public Sam Tho Duong, Collection Art Gallery of South Australia. Gift of Truus and Joost Daalder through the Art Gallery of South Australia Foundation 2017. On display, Art Gallery of South Australia, Adelaide. In 1981, when Sam Tho Duong was a teenager, his family fled his home town of Bien Hoa in Vietnam and escaped by boat from the communist regime. His two eldest brothers went to the US but the five younger children, including Duong, ended up in Germany. Perhaps auspiciously, they settled in Pforzheim, nicknamed the “city of gold” because of its jewellery industry, which dates back to the 1700s.
In a city where pearls, gold and precious stones are ubiquitous, Duong decided to study jewellery and design, and complete a gold- smithing apprenticeship. Since ce then he has worked as a freelance contemporary jeweller. He is well regarded for combining his traaditional training with meticu- lous deftness in technique and an innovative approach to design. He has been awarded one of the most coveted design prizes in international jewellery, the Herbert t Hofmann Prize, and his work k has been collected by instituutions such as the Victoria and Albert Museum in London and d the Museum of Arts and Design in New York. One of his pieces, Frozen, n, is also a recent addition to the Art Gallery of fS South th A Australia collection thanks to the generosity of Adelaide-based donors Truus and Joost Daalder, who overall donated 161 pieces of Australian and international jewellery.
Duong’s Frozen series of neckpieces and brooches from 2011 was inspired by the snowladen branches of bare trees in the middle of a German winter. Speaking of this inspiration, Duong recently said: “My necklaces remind me of nature. If the temperature is well below zero degr degrees Celsius, the bark and ski skin of branches, twigs and fru fruits are covered with beautifu ful ice crystals. I try to transla late this inspiration into my je jewellery.” The Frozen neckpi piece at the Art Gallery of So South Australia features hundre dreds of tiny oval-shaped seed pear pearls which are secured in clusters o of spherical forms by invisible nylon nyl thread on to silver balls to create a sculptural form. At the galler gallery, the curator of European and dA Australian t li d decorative arts, Rebecca Evans, shows me the neckpiece and explains that seed pearls are very small natural pearls that usually measure less than 2mm in diameter and haven’t had enough time in the shell to become bigger. Seed pearls, she says, have a long history in the Western tradition because they were used as a symbol of tears and were often used in mourning jewellery. “This neckpiece pays homage to this European tradition through his bound clusters of sculp- tural seed pearls capturing the fleeting beauty of a European winter,” she says. “You can imagine what impact that scene of snow on a tree would have had on a young Vietnamese migrant moving to Germany as a kid.”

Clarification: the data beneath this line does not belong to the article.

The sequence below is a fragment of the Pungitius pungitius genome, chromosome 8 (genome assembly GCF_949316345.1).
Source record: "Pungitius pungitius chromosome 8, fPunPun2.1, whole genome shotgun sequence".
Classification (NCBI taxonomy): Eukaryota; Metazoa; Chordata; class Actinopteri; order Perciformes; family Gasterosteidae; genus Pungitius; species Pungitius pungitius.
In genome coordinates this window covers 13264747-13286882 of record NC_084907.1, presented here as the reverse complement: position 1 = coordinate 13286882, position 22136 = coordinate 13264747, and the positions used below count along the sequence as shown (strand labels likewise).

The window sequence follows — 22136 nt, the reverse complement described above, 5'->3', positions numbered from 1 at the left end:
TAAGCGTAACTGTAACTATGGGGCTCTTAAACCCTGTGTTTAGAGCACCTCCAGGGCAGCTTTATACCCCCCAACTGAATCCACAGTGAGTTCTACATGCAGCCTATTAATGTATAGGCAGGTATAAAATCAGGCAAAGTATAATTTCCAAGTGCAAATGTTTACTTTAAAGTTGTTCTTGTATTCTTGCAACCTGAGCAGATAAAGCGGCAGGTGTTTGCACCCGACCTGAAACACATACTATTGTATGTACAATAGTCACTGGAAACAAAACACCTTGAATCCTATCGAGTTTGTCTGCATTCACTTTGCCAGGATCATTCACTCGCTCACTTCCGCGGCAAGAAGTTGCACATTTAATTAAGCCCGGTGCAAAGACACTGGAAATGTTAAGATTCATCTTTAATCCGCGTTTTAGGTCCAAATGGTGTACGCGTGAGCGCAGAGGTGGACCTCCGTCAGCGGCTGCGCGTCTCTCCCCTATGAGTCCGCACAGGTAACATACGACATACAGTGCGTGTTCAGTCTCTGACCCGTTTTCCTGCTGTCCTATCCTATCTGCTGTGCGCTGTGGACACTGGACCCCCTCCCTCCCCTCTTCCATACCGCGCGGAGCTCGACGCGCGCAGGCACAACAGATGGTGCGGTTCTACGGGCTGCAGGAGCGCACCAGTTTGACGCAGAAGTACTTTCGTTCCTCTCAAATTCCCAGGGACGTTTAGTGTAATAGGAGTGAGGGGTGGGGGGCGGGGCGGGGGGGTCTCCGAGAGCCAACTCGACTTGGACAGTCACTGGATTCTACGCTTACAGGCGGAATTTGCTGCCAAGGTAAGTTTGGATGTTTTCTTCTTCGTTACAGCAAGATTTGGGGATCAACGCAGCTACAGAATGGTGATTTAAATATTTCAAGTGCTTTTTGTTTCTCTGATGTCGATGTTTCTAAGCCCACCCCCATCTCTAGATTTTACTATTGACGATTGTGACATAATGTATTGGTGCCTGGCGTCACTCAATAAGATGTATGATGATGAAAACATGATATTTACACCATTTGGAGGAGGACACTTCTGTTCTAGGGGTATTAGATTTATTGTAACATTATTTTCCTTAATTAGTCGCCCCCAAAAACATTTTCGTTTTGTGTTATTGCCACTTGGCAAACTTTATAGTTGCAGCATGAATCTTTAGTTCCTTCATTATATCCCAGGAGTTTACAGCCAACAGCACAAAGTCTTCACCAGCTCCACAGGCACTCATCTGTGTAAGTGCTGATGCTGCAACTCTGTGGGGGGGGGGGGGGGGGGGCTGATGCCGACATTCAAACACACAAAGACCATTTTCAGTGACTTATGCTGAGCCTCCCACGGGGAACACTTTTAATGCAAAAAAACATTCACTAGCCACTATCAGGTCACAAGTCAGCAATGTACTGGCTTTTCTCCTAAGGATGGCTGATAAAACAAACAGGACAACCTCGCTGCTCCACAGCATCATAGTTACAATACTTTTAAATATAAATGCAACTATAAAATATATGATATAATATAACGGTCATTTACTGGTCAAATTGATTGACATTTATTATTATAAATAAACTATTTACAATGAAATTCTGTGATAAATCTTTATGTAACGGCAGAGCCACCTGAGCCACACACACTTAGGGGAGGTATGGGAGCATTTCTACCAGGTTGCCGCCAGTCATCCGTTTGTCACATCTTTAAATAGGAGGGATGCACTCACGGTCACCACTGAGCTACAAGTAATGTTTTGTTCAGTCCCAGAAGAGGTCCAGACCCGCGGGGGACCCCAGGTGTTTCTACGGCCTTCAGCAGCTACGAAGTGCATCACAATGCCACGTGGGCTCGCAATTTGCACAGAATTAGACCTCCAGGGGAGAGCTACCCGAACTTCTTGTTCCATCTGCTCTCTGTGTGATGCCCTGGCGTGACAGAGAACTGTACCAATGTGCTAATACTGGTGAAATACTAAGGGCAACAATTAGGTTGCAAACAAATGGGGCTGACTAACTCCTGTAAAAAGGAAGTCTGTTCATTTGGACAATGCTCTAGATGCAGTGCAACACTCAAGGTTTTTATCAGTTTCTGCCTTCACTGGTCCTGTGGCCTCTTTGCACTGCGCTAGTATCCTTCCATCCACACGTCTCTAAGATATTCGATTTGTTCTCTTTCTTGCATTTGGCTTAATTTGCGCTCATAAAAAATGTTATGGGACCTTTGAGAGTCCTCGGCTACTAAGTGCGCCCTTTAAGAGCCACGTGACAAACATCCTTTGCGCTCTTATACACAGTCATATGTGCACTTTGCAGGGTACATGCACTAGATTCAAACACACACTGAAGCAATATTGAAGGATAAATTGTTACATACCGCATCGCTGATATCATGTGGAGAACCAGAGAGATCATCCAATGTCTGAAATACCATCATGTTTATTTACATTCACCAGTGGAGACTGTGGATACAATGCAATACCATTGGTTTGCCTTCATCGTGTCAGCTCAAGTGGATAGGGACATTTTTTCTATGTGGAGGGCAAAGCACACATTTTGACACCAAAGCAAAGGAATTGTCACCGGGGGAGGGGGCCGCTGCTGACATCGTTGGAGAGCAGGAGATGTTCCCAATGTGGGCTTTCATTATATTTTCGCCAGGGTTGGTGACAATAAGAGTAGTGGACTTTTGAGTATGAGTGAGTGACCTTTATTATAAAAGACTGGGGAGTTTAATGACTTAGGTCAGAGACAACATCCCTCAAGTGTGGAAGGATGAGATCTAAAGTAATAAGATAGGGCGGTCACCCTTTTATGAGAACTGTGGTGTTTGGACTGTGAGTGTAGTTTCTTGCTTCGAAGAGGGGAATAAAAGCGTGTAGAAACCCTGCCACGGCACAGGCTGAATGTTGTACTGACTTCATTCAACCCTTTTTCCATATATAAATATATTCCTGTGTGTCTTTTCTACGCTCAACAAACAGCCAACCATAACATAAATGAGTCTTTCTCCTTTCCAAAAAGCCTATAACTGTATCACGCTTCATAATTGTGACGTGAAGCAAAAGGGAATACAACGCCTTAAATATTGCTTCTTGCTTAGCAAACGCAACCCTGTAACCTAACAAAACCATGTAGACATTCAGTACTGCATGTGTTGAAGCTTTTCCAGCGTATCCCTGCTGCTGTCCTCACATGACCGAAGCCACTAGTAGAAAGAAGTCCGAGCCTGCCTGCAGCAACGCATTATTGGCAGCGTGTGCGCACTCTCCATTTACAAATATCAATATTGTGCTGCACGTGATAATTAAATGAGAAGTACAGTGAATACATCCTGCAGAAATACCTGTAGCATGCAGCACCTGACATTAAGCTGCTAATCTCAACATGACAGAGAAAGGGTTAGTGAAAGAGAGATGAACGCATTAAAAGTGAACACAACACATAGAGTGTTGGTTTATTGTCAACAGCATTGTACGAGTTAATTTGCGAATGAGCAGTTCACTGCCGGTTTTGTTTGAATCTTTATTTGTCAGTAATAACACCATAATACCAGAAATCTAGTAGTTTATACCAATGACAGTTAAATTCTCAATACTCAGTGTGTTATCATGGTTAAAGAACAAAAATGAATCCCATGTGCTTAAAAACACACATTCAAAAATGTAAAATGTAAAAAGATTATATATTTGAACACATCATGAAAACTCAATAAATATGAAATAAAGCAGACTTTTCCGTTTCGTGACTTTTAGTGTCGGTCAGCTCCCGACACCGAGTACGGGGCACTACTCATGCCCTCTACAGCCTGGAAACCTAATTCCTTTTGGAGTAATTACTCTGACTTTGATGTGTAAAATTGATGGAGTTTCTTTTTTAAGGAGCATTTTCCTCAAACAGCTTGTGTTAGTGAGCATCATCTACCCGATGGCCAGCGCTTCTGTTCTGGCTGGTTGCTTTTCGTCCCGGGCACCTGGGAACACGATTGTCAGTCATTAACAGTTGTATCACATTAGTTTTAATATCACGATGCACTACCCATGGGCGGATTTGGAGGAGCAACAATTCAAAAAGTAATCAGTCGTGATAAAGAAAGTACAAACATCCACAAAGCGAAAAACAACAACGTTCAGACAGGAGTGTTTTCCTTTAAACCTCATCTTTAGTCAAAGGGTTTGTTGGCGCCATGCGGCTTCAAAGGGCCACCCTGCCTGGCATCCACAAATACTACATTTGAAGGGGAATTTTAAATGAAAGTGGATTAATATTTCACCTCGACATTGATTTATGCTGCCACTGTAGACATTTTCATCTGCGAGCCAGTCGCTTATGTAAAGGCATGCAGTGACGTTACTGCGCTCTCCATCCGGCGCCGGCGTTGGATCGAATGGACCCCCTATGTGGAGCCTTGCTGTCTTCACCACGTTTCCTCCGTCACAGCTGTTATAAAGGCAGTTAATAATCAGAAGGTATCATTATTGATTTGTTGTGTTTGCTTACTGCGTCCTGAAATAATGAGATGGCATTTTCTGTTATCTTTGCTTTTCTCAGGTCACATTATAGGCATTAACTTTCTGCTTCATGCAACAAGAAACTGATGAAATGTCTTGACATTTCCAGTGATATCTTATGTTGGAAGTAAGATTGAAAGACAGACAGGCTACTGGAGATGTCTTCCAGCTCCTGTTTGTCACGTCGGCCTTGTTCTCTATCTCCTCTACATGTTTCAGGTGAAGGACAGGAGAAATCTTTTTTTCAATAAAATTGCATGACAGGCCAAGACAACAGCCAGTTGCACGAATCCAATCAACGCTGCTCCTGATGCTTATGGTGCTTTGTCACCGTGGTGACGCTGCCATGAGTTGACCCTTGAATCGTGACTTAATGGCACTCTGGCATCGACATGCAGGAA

Truus and Joost Daalder bought Frozen in Amsterdam at a jewellery fair run by one of the most important jewellery galleries in the world, Galerie Ra, says Evans. “The interesting thing is that they both saw the piece separately,” she says, “and both agreed separately that it was something that they just had to acquire.”
Evans knew about Frozen while it was owned by the Daalders for a long time before it came into the gallery collection. “Its companion piece is in the Victoria and Albert Museum and it has always been the piece that beckoned me to woo Truus and Joost to think about gifting their collection to the gallery,” she says. “It has always been the star, a work that has made my heart beat the fastest.
“There is something about it that unites for me what contemporary jewellery is all about — traditional metalwork training, the exquisite execution of technique and materials, but also something highly original and innovative in terms of its design. It is a spectacular piece and I think there is nothing quite like it.”
Materials: oxidised silver, pearls, nylon; 43.5cm x 20cm x 3.5cm